The Iraq War: Strategy, Tactics, and Military Lessons

The Iraq War: Strategy, Tactics, and Military Lessons

The Iraq War: Strategy, Tactics, and Military Lessons

The Iraq War: Strategy, Tactics, and Military Lessons


"In the spring of 2003, a stunned world watched the armed forces of America and Britain conduct a lightning-last military campaign against Iraq. Confounding predictions of failure, the Iraqi regime was dismantled, and much of the conventional wisdom about modern war was irrevocably altered. Yet as U. S. and British forces occupied Basra, Tikrit, and Mosul, the Iraqi nation slipped into anarchy - and the phrase "shock and awe" began to sound more appropriate as a description of the war's aftermath, rather than its opening. Such has been the twisted trail of the Iraq War's dramatic events. But like so many other conflicts, the war ultimately seemed to pose more questions than it solved. This book is the first in-depth analysis of the second war against Saddam Hussein's regime. What are the repercussions of the pre-war political fights in Washington, Paris, and the UN? Was victory really due to the brilliance of Anglo-American arms, or had Saddam's regime simply been too degraded to fight? Why didn't Baghdad become a second Stalingrad? Why weren't the occupying forces prepared to impose order? And then there is the mother of all questions: Where are Iraq's weapons of mass destruction?" "Respected military analyst Anthony Cordesman incisively examines the key issues swirling around the most significant American war since Vietnam. Beginning the search for answers is essential to understanding America's awesome power and its place in a new age of international terror and regional conflict." Title Summary field provided by Blackwell North America, Inc. All Rights Reserved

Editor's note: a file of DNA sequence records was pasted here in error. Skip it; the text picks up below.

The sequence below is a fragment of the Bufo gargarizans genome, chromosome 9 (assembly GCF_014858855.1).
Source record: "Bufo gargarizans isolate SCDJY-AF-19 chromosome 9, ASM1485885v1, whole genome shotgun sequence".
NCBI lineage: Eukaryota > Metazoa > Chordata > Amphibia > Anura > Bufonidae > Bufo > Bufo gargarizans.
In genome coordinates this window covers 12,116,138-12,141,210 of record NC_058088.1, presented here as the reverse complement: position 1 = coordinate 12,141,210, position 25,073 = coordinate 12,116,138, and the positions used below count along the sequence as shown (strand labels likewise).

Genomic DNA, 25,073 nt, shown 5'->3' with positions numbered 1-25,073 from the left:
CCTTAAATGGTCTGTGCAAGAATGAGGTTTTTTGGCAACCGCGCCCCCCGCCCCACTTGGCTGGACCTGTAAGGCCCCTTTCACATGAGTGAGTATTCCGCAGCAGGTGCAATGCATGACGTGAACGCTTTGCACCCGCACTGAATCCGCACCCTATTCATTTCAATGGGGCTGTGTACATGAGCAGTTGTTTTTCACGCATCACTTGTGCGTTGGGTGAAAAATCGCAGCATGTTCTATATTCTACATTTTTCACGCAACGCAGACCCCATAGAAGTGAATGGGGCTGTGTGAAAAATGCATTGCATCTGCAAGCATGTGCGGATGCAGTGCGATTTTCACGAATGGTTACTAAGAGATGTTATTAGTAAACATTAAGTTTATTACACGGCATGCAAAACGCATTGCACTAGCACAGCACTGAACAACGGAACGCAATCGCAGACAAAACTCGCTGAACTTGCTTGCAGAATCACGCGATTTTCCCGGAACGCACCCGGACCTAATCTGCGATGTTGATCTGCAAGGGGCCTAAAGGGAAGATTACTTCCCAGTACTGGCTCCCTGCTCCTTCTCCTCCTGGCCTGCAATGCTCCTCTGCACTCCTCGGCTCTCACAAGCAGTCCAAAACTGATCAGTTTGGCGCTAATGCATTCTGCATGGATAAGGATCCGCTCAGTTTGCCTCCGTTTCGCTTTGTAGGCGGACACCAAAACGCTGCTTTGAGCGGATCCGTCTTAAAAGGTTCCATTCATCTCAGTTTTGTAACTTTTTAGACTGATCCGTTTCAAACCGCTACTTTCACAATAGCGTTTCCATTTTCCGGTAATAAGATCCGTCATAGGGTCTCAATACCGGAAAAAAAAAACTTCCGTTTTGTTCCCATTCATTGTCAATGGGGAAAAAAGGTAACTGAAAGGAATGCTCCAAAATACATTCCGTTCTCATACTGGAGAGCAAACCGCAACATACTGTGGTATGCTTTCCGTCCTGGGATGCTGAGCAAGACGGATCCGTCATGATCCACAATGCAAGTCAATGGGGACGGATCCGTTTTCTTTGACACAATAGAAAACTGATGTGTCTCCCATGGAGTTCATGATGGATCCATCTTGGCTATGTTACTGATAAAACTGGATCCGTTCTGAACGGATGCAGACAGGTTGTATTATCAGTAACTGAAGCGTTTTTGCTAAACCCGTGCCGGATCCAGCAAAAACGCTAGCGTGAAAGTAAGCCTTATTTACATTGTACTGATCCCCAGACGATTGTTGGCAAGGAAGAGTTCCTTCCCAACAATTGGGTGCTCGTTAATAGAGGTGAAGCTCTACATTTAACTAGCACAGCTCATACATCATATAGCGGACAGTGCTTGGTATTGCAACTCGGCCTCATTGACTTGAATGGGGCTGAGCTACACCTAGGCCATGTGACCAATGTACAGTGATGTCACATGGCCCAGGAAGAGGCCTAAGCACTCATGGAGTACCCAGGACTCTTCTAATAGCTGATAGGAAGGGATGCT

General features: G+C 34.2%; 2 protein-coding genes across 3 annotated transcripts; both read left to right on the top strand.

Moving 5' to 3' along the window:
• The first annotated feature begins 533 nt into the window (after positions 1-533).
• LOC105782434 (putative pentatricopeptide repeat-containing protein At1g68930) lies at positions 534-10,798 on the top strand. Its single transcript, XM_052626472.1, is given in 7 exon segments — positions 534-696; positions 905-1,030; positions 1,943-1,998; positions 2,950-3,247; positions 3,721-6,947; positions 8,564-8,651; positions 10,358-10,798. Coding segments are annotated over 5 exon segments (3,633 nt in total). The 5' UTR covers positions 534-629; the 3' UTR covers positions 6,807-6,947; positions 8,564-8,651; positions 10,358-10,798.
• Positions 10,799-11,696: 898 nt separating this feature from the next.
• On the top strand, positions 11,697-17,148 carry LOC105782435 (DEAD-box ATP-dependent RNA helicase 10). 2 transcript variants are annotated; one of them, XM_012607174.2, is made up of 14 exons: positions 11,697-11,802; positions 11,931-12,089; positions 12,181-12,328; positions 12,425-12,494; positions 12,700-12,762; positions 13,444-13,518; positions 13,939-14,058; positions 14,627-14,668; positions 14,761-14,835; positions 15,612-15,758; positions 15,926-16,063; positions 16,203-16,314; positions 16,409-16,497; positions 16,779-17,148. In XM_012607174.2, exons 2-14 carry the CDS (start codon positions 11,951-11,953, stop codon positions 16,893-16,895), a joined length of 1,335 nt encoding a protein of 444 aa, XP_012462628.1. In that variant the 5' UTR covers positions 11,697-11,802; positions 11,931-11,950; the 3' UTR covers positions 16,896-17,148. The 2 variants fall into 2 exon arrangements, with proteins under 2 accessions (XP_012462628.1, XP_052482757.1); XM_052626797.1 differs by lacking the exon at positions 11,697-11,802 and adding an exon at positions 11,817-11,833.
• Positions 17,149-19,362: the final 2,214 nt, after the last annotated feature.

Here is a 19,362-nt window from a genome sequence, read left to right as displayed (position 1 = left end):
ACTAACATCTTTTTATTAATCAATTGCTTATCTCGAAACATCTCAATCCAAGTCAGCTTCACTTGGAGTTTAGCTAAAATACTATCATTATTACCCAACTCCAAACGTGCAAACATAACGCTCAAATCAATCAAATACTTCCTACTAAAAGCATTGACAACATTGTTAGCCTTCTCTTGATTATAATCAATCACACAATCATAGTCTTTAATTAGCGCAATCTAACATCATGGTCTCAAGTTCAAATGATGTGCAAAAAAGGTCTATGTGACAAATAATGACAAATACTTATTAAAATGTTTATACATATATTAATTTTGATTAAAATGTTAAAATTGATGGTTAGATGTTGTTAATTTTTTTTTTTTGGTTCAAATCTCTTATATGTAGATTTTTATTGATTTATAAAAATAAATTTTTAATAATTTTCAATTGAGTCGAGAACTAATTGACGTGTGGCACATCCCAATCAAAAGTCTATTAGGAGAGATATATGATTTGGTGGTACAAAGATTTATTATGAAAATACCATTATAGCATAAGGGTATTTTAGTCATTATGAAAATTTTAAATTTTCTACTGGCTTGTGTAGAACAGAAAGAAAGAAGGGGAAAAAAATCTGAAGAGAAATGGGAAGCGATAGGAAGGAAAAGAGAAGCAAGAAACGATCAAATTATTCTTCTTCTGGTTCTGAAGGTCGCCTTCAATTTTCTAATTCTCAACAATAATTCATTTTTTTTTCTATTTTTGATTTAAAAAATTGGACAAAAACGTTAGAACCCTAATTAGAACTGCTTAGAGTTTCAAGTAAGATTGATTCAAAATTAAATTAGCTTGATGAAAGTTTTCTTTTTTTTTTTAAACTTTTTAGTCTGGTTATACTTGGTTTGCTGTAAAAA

It is important to begin this analysis with an admission of ignorance. It is almost as arrogant to rush to judgment on the lessons of a war before all the data on military operations become available as it was to rush to judge the war plan before the success of coalition operations became apparent. History is filled with efforts to make instant judgments about the lessons of war that ultimately proved to be based on false information and assumptions.

Some important lessons of the war are clear. Secretary of Defense Donald Rumsfeld and General Tommy Franks, the commander of the U.S. Central Command (USCENTCOM) and the overall commander of the coalition forces, summarized these lessons in testimony to Congress on July 9, 2003. Secretary Rumsfeld summarized the key lessons as follows:

…In less than a month, they [U.S. military planners] had developed and
were executing a war plan for Afghanistan employing a range of capabili
ties—from the most advanced (such as laser-guided weapons), to the an
tique (40-year-old B-52s updated with modern electronics) to the
rudimentary (a cavalry charge)—they and our Afghan and coalition allies
drove the Taliban and al-Qaeda from power in a matter of months. The
plan they developed for Operation Iraqi Freedom was even more innova
tive and transformational—employing an unprecedented combination of
speed, precision, surprise, and flexibility.

The Iraqi regime very likely expected the war to begin, as did the 1991
Gulf War, with a sustained bombing campaign. Instead, General Franks
started the ground attack before the air campaign—sending a large force of
Special Operators into Western Iraq, followed by thousands of coalition
forces streaming across the Kuwaiti border. Instead of a long march
through the South, with pitched battles for each city along the way, they drove
through to reach the gates of Baghdad in a matter of weeks—liberating the
Iraqi capital and toppling the regime in less than a month.

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